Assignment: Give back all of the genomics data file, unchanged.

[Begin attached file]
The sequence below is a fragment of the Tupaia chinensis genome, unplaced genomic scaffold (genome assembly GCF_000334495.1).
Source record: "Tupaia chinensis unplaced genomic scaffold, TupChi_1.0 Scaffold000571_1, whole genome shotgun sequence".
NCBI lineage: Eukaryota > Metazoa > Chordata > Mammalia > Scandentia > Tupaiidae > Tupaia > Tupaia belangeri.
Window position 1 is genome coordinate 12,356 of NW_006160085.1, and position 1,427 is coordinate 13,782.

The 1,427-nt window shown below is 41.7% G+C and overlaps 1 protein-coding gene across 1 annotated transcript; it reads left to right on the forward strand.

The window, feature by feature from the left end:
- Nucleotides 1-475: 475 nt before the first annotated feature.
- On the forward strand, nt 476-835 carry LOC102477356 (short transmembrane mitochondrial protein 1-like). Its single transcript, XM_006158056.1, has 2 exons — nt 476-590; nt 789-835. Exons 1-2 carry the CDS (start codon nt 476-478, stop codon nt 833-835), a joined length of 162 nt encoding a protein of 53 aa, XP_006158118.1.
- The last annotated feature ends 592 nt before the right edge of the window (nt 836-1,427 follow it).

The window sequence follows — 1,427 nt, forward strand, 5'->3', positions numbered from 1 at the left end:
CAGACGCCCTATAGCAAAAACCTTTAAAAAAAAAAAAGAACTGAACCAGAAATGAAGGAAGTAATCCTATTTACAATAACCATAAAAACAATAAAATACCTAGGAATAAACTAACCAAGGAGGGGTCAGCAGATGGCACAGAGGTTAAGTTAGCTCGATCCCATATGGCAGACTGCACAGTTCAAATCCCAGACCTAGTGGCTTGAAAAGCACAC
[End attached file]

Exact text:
The sequence below is a fragment of the Tupaia chinensis genome, unplaced genomic scaffold (genome assembly GCF_000334495.1).
Source record: "Tupaia chinensis unplaced genomic scaffold, TupChi_1.0 Scaffold000571_1, whole genome shotgun sequence".
NCBI lineage: Eukaryota > Metazoa > Chordata > Mammalia > Scandentia > Tupaiidae > Tupaia > Tupaia belangeri.
Window position 1 is genome coordinate 12,356 of NW_006160085.1, and position 1,427 is coordinate 13,782.

The 1,427-nt window shown below is 41.7% G+C and overlaps 1 protein-coding gene across 1 annotated transcript; it reads left to right on the forward strand.

The window, feature by feature from the left end:
- Nucleotides 1-475: 475 nt before the first annotated feature.
- On the forward strand, nt 476-835 carry LOC102477356 (short transmembrane mitochondrial protein 1-like). Its single transcript, XM_006158056.1, has 2 exons — nt 476-590; nt 789-835. Exons 1-2 carry the CDS (start codon nt 476-478, stop codon nt 833-835), a joined length of 162 nt encoding a protein of 53 aa, XP_006158118.1.
- The last annotated feature ends 592 nt before the right edge of the window (nt 836-1,427 follow it).

The window sequence follows — 1,427 nt, forward strand, 5'->3', positions numbered from 1 at the left end:
CAGACGCCCTATAGCAAAAACCTTTAAAAAAAAAAAAGAACTGAACCAGAAATGAAGGAAGTAATCCTATTTACAATAACCATAAAAACAATAAAATACCTAGGAATAAACTAACCAAGGAGGGGTCAGCAGATGGCACAGAGGTTAAGTTAGCTCGATCCCATATGGCAGACTGCACAGTTCAAATCCCAGACCTAGTGGCTTGAAAAGCACAC